The World’s First Sustainable Castor Initiative, Five Years On

The farmers of Gujarat, India, supply the majority of the world’s castor. The Pragati project was launched in May 2016 with the goal of enabling sustainable castor crop production. Five years on, the project has achieved meaningful impact with more than 5,800 farmers trained and certified, as well as increases in yields.

Pragati is the Hindi word for progress, and the project has embodied the concept year in and year out by supporting farmers to adopt more sustainable practices. From using good agricultural practices to increase yield and farmer income, to efficiently using water resources and maintaining soil fertility. The project has also enabled farmers to adopt good waste management practices and achieve better health and safety practices and respecting human rights.

As the program enters the final year of Phase II, it has shared the impact numbers post the completion of the second year in June 2021. 

Farmers trained and certified

  • More than 1,240 farmers in year five and over 5,800 farmers in total have been trained, audited, and certified
  • Almost 300 farmers have been identified as lead farmers across the program villages by the end of year five 
  • More than 6,500 farmers, including women farmers, from over 69 villages in North Gujarat has been reached out till now to participate in the program 

Increased yields and lowered costs

  • More than 12,500 tonnes for year five and over 36,000 tonnes of SuCCESS certified castor seed in total have been cultivated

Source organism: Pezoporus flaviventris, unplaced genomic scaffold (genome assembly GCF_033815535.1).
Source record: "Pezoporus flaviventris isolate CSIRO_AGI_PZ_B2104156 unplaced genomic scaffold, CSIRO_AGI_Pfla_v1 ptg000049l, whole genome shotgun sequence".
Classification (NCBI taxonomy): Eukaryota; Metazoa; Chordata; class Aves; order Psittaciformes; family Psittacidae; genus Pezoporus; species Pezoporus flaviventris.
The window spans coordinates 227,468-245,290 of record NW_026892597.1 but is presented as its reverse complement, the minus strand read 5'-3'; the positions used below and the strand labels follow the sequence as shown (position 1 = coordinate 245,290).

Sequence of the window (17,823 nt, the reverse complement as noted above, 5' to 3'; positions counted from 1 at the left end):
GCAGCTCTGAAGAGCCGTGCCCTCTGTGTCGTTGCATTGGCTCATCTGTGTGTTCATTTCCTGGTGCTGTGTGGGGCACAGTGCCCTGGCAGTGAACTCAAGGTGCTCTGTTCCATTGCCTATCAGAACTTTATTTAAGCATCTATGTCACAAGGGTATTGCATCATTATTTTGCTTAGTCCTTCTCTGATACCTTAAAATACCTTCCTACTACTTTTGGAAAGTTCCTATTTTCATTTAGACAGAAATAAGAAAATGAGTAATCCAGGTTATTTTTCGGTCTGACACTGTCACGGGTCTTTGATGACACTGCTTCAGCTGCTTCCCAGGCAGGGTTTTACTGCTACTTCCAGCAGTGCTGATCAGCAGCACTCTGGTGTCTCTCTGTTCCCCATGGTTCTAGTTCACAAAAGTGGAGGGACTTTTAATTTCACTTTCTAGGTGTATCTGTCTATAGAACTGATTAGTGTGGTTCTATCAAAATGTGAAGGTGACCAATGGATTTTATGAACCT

• 35 percent yield improvement as compared with the yield published by the local government in the region for 2020-2021
  • More than 4,500 hectares in year five and over 13,300 hectares are now being farmed in accordance with the SuCCESS sustainable castor code (see
  • Nine percent decrease in input cost has been registered by farmers in year five as compared to their input cost incurred in the previous year 

Better conditions for health and the environment

  • Approximately 6,300 crop protective safety kits have been distributed free of charge as part of good agricultural practices
  • Water consumption has been lowered by approximately 35 per cent in the demo plots where accurate measurement and control is in place
  • In year five, 94.5 per cent of farmers have adopted furrow irrigation instead of flood irrigation and the remaining percentage of farmers have been practicing other water efficient irrigation practices such as skip furrow and sprinkler.

Even with the significant progress on many fronts, year five also saw challenges with unusually high temperatures during harvesting season, continuous heavy rainfall that led to late sowing, and the compounding impacts of climate change. Solidaridad is committed to continuing this important initiative alongside project partners Arkema, BASF, and Jayant Agro-Organics.